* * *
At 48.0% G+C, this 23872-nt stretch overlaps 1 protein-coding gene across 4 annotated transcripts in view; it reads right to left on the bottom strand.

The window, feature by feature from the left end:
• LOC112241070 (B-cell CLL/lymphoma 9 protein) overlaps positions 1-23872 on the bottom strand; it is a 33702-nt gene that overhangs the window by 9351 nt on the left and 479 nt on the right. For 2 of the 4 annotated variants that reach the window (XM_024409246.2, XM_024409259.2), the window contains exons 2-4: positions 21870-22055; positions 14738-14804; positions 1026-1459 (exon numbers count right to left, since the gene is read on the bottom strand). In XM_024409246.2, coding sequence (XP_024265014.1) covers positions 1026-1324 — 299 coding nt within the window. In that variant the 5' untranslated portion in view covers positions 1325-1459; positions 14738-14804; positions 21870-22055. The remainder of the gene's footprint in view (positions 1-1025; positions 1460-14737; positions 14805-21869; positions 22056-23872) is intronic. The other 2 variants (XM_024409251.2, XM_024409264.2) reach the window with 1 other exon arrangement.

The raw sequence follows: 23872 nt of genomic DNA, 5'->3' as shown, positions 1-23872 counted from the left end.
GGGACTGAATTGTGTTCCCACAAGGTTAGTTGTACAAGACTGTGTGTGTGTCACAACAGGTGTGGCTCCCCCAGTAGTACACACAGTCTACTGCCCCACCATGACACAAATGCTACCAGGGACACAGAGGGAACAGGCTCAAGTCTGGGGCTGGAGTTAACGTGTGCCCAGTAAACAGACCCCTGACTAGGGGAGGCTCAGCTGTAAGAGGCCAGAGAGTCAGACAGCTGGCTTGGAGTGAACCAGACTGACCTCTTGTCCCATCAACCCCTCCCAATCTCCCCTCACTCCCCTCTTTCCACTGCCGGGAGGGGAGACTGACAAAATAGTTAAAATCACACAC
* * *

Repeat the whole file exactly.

At 48.0% G+C, this 23872-nt stretch overlaps 1 protein-coding gene across 4 annotated transcripts in view; it reads right to left on the bottom strand.

The window, feature by feature from the left end:
• LOC112241070 (B-cell CLL/lymphoma 9 protein) overlaps positions 1-23872 on the bottom strand; it is a 33702-nt gene that overhangs the window by 9351 nt on the left and 479 nt on the right. For 2 of the 4 annotated variants that reach the window (XM_024409246.2, XM_024409259.2), the window contains exons 2-4: positions 21870-22055; positions 14738-14804; positions 1026-1459 (exon numbers count right to left, since the gene is read on the bottom strand). In XM_024409246.2, coding sequence (XP_024265014.1) covers positions 1026-1324 — 299 coding nt within the window. In that variant the 5' untranslated portion in view covers positions 1325-1459; positions 14738-14804; positions 21870-22055. The remainder of the gene's footprint in view (positions 1-1025; positions 1460-14737; positions 14805-21869; positions 22056-23872) is intronic. The other 2 variants (XM_024409251.2, XM_024409264.2) reach the window with 1 other exon arrangement.

The raw sequence follows: 23872 nt of genomic DNA, 5'->3' as shown, positions 1-23872 counted from the left end.
GGGACTGAATTGTGTTCCCACAAGGTTAGTTGTACAAGACTGTGTGTGTGTCACAACAGGTGTGGCTCCCCCAGTAGTACACACAGTCTACTGCCCCACCATGACACAAATGCTACCAGGGACACAGAGGGAACAGGCTCAAGTCTGGGGCTGGAGTTAACGTGTGCCCAGTAAACAGACCCCTGACTAGGGGAGGCTCAGCTGTAAGAGGCCAGAGAGTCAGACAGCTGGCTTGGAGTGAACCAGACTGACCTCTTGTCCCATCAACCCCTCCCAATCTCCCCTCACTCCCCTCTTTCCACTGCCGGGAGGGGAGACTGACAAAATAGTTAAAATCACACAC